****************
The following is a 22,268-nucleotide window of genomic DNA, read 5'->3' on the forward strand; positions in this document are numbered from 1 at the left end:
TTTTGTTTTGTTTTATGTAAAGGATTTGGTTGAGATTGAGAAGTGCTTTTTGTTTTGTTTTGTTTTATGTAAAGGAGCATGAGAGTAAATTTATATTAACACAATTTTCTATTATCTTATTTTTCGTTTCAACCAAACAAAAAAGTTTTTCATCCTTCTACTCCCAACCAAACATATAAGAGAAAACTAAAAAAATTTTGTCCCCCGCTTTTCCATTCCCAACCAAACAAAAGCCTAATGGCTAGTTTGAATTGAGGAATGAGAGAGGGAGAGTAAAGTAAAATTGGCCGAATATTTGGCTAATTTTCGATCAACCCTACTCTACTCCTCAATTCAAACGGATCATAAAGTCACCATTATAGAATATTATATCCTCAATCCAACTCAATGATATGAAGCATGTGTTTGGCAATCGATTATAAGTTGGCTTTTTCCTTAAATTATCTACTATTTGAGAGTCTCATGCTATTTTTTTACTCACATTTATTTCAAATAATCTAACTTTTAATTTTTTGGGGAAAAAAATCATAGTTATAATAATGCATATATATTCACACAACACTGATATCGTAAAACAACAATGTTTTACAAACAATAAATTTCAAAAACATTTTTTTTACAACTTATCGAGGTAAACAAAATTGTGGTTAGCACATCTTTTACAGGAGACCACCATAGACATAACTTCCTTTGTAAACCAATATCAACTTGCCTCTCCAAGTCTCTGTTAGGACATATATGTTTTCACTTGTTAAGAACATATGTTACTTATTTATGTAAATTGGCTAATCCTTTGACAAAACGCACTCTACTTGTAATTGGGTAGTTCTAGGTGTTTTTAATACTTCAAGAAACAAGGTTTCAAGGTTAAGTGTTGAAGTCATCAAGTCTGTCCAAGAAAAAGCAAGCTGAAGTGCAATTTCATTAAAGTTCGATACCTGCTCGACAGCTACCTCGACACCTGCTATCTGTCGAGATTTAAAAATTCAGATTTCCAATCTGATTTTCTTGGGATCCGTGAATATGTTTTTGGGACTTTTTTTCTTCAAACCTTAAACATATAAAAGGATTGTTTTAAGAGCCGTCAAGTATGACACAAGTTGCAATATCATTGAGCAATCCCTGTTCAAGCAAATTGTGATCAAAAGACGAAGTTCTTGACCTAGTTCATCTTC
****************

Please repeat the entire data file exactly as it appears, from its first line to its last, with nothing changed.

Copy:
The following is a 22,268-nucleotide window of genomic DNA, read 5'->3' on the forward strand; positions in this document are numbered from 1 at the left end:
TTTTGTTTTGTTTTATGTAAAGGATTTGGTTGAGATTGAGAAGTGCTTTTTGTTTTGTTTTGTTTTATGTAAAGGAGCATGAGAGTAAATTTATATTAACACAATTTTCTATTATCTTATTTTTCGTTTCAACCAAACAAAAAAGTTTTTCATCCTTCTACTCCCAACCAAACATATAAGAGAAAACTAAAAAAATTTTGTCCCCCGCTTTTCCATTCCCAACCAAACAAAAGCCTAATGGCTAGTTTGAATTGAGGAATGAGAGAGGGAGAGTAAAGTAAAATTGGCCGAATATTTGGCTAATTTTCGATCAACCCTACTCTACTCCTCAATTCAAACGGATCATAAAGTCACCATTATAGAATATTATATCCTCAATCCAACTCAATGATATGAAGCATGTGTTTGGCAATCGATTATAAGTTGGCTTTTTCCTTAAATTATCTACTATTTGAGAGTCTCATGCTATTTTTTTACTCACATTTATTTCAAATAATCTAACTTTTAATTTTTTGGGGAAAAAAATCATAGTTATAATAATGCATATATATTCACACAACACTGATATCGTAAAACAACAATGTTTTACAAACAATAAATTTCAAAAACATTTTTTTTACAACTTATCGAGGTAAACAAAATTGTGGTTAGCACATCTTTTACAGGAGACCACCATAGACATAACTTCCTTTGTAAACCAATATCAACTTGCCTCTCCAAGTCTCTGTTAGGACATATATGTTTTCACTTGTTAAGAACATATGTTACTTATTTATGTAAATTGGCTAATCCTTTGACAAAACGCACTCTACTTGTAATTGGGTAGTTCTAGGTGTTTTTAATACTTCAAGAAACAAGGTTTCAAGGTTAAGTGTTGAAGTCATCAAGTCTGTCCAAGAAAAAGCAAGCTGAAGTGCAATTTCATTAAAGTTCGATACCTGCTCGACAGCTACCTCGACACCTGCTATCTGTCGAGATTTAAAAATTCAGATTTCCAATCTGATTTTCTTGGGATCCGTGAATATGTTTTTGGGACTTTTTTTCTTCAAACCTTAAACATATAAAAGGATTGTTTTAAGAGCCGTCAAGTATGACACAAGTTGCAATATCATTGAGCAATCCCTGTTCAAGCAAATTGTGATCAAAAGACGAAGTTCTTGACCTAGTTCATCTTC